The world waited anxiously, like the crowd in St. Peter’s Square, as the curtain on the balcony ruffled and Cardinal Tauran walked out to pronounce, “Habemus Papam” — “We have a pope.” U.S. news correspondents, clearly outsiders at the scene, struggled to hear the name of Jorge Mario Bergoglio. Through Italian colleagues they learned that the new pope had chosen the name Francis, connecting himself to the medieval saint whose life of self-sacrifice and care of the poor inspired reform in the church. Hope arose in the hearts of those who recognize that the days of a triumphalist church are over, and there is hope for leadership that is open to the needs and opportunities of this day, not yesteryear. If only he can walk in the footsteps of St. Francis to lead the Church of Rome!
As the new pope asked for prayer, a few facts about him had already begun to emerge: Pope Francis is a Jesuit. He was a runner-up in the 2005 conclave. He has lived his entire life in Argentina. Even as a cardinal, he preferred to ride the bus, cooks his own food, and live simply — as “a regular guy.” The man’s legacy demonstrates genuine humility in his personal daily life and in his affections, an unassuming nature, a friend of drug-addicts and an advocate of the poor.
Then, notice must be taken of the criticism leveled at him for certain political involvements and the appearance to some that he was not sufficiently active as an advocate for justice, especially for “the disappeared” during the “Dirty War.” And it must be acknowledged, that while his personal piety and his concern for the poor would suggest a new emphasis on social justice, the choice of Bergoglio as pope was in many ways a very conventional one, especially for protection of conservative doctrinal positions of controversy today — like contraception, abortion, the ordination of women, and LGBT realities — that seem to trump social and economic concerns. As the world gets to know the man who will serve as the uppermost religious authority to more than a billion Catholics, spiritual leaders and laypeople around the world are already adjusting their hopes, prayers, and expectations for the papacy.
Thomas Cahill has established himself as a lay theologian and one of our most perceptive observers of historical patterns. We are pleased that he is an advisor and a frequent contributor to At the Threshold. A few short days ago, while the election was pending, The Wall Street Journal asked him to give them a short piece on the sort of man the new pope should be. He reports, “…Once they saw what I had written, they refused to print it. Though they gave no reason, I’m sure my piece offended their vulture capitalism. Whether the new pope will fulfill my requirements for him, only time will tell.”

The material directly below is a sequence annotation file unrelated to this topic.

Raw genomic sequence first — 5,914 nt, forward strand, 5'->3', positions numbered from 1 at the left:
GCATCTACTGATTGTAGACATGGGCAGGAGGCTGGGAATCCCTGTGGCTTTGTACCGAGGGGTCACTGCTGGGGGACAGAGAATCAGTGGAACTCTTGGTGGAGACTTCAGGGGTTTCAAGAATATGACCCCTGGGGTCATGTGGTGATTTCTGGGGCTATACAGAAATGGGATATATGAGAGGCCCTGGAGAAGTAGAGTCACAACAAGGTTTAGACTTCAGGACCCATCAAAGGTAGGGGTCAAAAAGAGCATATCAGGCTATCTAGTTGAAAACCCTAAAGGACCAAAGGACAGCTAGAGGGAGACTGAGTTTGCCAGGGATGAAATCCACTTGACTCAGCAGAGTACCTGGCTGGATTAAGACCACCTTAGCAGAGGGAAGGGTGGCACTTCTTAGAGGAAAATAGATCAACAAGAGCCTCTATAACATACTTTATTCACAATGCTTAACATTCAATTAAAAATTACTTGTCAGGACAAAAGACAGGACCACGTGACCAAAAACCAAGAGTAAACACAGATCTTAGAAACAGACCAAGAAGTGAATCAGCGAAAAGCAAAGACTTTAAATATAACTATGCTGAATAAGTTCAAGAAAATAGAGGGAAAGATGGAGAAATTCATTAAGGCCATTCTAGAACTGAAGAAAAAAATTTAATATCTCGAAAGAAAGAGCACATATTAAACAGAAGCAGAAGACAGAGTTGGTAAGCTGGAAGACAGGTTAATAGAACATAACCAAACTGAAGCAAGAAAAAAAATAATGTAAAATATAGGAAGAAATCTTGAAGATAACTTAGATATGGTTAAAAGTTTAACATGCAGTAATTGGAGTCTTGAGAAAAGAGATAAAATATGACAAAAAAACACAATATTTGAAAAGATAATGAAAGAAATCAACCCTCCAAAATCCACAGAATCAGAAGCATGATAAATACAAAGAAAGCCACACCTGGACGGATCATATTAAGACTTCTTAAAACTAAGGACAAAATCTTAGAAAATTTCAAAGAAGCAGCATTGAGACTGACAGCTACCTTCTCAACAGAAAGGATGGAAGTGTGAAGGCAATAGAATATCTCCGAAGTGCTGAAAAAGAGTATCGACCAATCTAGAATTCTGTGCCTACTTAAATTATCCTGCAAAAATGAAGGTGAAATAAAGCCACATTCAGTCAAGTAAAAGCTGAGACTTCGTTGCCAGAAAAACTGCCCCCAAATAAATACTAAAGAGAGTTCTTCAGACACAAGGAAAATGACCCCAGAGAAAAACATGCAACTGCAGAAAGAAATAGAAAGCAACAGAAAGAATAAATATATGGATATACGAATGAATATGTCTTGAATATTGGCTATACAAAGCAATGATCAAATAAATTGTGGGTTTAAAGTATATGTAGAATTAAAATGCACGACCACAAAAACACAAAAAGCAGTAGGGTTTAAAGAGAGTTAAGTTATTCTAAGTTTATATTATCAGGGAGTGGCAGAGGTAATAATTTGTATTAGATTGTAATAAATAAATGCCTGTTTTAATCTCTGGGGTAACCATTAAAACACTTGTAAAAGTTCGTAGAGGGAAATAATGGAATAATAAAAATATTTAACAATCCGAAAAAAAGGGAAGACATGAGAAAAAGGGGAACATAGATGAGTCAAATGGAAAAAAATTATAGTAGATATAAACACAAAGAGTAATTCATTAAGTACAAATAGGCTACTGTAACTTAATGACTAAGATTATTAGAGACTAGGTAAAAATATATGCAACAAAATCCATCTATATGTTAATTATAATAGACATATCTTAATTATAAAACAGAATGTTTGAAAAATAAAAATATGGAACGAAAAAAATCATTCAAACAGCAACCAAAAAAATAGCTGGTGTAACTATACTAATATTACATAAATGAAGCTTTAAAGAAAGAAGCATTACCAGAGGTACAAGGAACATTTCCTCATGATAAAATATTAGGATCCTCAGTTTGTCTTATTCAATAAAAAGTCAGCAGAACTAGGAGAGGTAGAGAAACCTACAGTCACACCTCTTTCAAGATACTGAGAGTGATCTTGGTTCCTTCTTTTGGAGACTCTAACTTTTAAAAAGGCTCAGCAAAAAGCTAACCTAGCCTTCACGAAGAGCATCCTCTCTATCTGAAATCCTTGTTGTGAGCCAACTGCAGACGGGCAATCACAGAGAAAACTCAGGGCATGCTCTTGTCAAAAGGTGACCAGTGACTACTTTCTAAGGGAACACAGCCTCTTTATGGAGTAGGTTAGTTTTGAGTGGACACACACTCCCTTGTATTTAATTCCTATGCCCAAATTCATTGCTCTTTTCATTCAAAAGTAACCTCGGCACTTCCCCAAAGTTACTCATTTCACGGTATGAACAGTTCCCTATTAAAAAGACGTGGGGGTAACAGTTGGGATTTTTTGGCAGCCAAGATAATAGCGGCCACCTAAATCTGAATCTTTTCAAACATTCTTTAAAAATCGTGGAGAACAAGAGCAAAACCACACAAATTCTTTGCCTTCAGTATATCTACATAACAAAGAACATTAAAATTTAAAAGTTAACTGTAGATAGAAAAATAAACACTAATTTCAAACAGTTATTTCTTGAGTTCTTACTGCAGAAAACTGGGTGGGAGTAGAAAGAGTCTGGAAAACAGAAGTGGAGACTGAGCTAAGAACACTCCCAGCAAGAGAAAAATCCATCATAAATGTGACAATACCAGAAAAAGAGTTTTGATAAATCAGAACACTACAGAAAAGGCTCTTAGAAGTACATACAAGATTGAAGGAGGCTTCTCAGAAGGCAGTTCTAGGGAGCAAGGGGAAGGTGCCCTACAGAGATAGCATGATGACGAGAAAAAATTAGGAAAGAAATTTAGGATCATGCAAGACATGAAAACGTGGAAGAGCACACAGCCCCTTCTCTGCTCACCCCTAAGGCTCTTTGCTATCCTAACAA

We are pleased to offer you his thoughts.
The Next Pope
By Thomas Cahill, author of the Hinges of History, including How the Irish Saved Civilization (Nan A. Talese/Doubleday), and Pope John XXIII (Penguin)
The next pope should be a Christian, that is, a genuine follower of Jesus Christ. Most popes have not been that, especially over the past millennium and more. Indeed, the idea of a Christian pope takes us so far from the historical norm that we must completely replace the images in our head with startling new pictures.
A real Christian would not wear special clothes nor would he live in a palace. Jesus had neither bank account nor art collection. He didn’t even have a home to call his own, for as he said to one inquiring contemporary, “Foxes have holes, and birds of the air have nests, but the Son of Man has nowhere to lay his head” (Matthew 8:20). “The Son of Man” was Jesus’s usual description of himself. It was not intended as an exalted description nor even as a special designation. A better translation might be “Humanity’s Child,” in other words, a plain human being. The new pope would live among the poor, as Jesus did, perhaps even be homeless on occasion.
The new pope would not enjoy being addressed by special titles, nor would he wish to be called “pope” (or “papa”). Gregory the Great, elected bishop of Rome toward the end of the sixth century, was one of the few truly great popes. He refused to be called “pope,” saying “Away with these words that increase vanity and weaken love!” A bishop, insisted Gregory, should be ever “a minister, not a master,” who tries “to subdue himself, not his brothers and sisters.” The only title Gregory would accept was “Servant of God’s Servants.” (more…)